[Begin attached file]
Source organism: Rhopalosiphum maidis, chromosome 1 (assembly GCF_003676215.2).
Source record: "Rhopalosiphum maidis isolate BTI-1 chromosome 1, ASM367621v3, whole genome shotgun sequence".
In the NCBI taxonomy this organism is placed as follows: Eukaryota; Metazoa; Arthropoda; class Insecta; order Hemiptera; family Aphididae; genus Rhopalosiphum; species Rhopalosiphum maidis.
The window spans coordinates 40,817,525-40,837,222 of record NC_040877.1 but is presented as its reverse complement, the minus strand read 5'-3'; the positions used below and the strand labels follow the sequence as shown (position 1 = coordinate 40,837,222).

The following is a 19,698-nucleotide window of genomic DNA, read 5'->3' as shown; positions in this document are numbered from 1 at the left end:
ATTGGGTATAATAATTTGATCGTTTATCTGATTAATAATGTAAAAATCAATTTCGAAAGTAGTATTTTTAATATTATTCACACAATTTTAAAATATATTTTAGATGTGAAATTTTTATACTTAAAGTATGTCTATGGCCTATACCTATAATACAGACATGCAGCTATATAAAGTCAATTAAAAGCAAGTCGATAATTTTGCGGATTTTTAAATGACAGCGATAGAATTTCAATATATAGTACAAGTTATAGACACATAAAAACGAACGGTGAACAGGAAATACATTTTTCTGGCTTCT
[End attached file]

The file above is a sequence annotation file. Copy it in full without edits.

Source organism: Rhopalosiphum maidis, chromosome 1 (assembly GCF_003676215.2).
Source record: "Rhopalosiphum maidis isolate BTI-1 chromosome 1, ASM367621v3, whole genome shotgun sequence".
In the NCBI taxonomy this organism is placed as follows: Eukaryota; Metazoa; Arthropoda; class Insecta; order Hemiptera; family Aphididae; genus Rhopalosiphum; species Rhopalosiphum maidis.
The window spans coordinates 40,817,525-40,837,222 of record NC_040877.1 but is presented as its reverse complement, the minus strand read 5'-3'; the positions used below and the strand labels follow the sequence as shown (position 1 = coordinate 40,837,222).

The following is a 19,698-nucleotide window of genomic DNA, read 5'->3' as shown; positions in this document are numbered from 1 at the left end:
ATTGGGTATAATAATTTGATCGTTTATCTGATTAATAATGTAAAAATCAATTTCGAAAGTAGTATTTTTAATATTATTCACACAATTTTAAAATATATTTTAGATGTGAAATTTTTATACTTAAAGTATGTCTATGGCCTATACCTATAATACAGACATGCAGCTATATAAAGTCAATTAAAAGCAAGTCGATAATTTTGCGGATTTTTAAATGACAGCGATAGAATTTCAATATATAGTACAAGTTATAGACACATAAAAACGAACGGTGAACAGGAAATACATTTTTCTGGCTTCT